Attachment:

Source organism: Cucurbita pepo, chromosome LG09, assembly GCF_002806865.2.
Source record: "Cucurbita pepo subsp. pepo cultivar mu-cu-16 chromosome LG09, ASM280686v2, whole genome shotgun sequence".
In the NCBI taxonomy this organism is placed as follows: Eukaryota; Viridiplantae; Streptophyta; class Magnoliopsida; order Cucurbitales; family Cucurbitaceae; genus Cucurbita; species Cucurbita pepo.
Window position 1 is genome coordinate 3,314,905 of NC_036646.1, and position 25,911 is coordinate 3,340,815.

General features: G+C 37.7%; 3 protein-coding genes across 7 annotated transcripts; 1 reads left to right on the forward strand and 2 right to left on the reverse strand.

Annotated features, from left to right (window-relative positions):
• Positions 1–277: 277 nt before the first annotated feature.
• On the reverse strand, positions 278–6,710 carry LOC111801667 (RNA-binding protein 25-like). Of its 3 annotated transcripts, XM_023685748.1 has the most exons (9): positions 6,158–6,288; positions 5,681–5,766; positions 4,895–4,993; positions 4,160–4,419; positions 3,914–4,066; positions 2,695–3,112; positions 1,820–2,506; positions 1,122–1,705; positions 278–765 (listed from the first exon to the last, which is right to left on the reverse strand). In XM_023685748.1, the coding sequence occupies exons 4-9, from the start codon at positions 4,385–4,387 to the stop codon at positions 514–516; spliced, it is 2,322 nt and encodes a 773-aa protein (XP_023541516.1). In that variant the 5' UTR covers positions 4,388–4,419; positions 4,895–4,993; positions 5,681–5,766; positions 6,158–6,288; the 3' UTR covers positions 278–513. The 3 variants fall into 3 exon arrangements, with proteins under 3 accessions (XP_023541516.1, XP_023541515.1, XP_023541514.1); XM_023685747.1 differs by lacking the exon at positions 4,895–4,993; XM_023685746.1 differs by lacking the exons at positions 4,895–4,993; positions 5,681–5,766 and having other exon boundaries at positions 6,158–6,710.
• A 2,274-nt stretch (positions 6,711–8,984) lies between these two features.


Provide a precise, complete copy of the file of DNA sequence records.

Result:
Source organism: Cucurbita pepo, chromosome LG09, assembly GCF_002806865.2.
Source record: "Cucurbita pepo subsp. pepo cultivar mu-cu-16 chromosome LG09, ASM280686v2, whole genome shotgun sequence".
In the NCBI taxonomy this organism is placed as follows: Eukaryota; Viridiplantae; Streptophyta; class Magnoliopsida; order Cucurbitales; family Cucurbitaceae; genus Cucurbita; species Cucurbita pepo.
Window position 1 is genome coordinate 3,314,905 of NC_036646.1, and position 25,911 is coordinate 3,340,815.

General features: G+C 37.7%; 3 protein-coding genes across 7 annotated transcripts; 1 reads left to right on the forward strand and 2 right to left on the reverse strand.

Annotated features, from left to right (window-relative positions):
• Positions 1–277: 277 nt before the first annotated feature.
• On the reverse strand, positions 278–6,710 carry LOC111801667 (RNA-binding protein 25-like). Of its 3 annotated transcripts, XM_023685748.1 has the most exons (9): positions 6,158–6,288; positions 5,681–5,766; positions 4,895–4,993; positions 4,160–4,419; positions 3,914–4,066; positions 2,695–3,112; positions 1,820–2,506; positions 1,122–1,705; positions 278–765 (listed from the first exon to the last, which is right to left on the reverse strand). In XM_023685748.1, the coding sequence occupies exons 4-9, from the start codon at positions 4,385–4,387 to the stop codon at positions 514–516; spliced, it is 2,322 nt and encodes a 773-aa protein (XP_023541516.1). In that variant the 5' UTR covers positions 4,388–4,419; positions 4,895–4,993; positions 5,681–5,766; positions 6,158–6,288; the 3' UTR covers positions 278–513. The 3 variants fall into 3 exon arrangements, with proteins under 3 accessions (XP_023541516.1, XP_023541515.1, XP_023541514.1); XM_023685747.1 differs by lacking the exon at positions 4,895–4,993; XM_023685746.1 differs by lacking the exons at positions 4,895–4,993; positions 5,681–5,766 and having other exon boundaries at positions 6,158–6,710.
• A 2,274-nt stretch (positions 6,711–8,984) lies between these two features.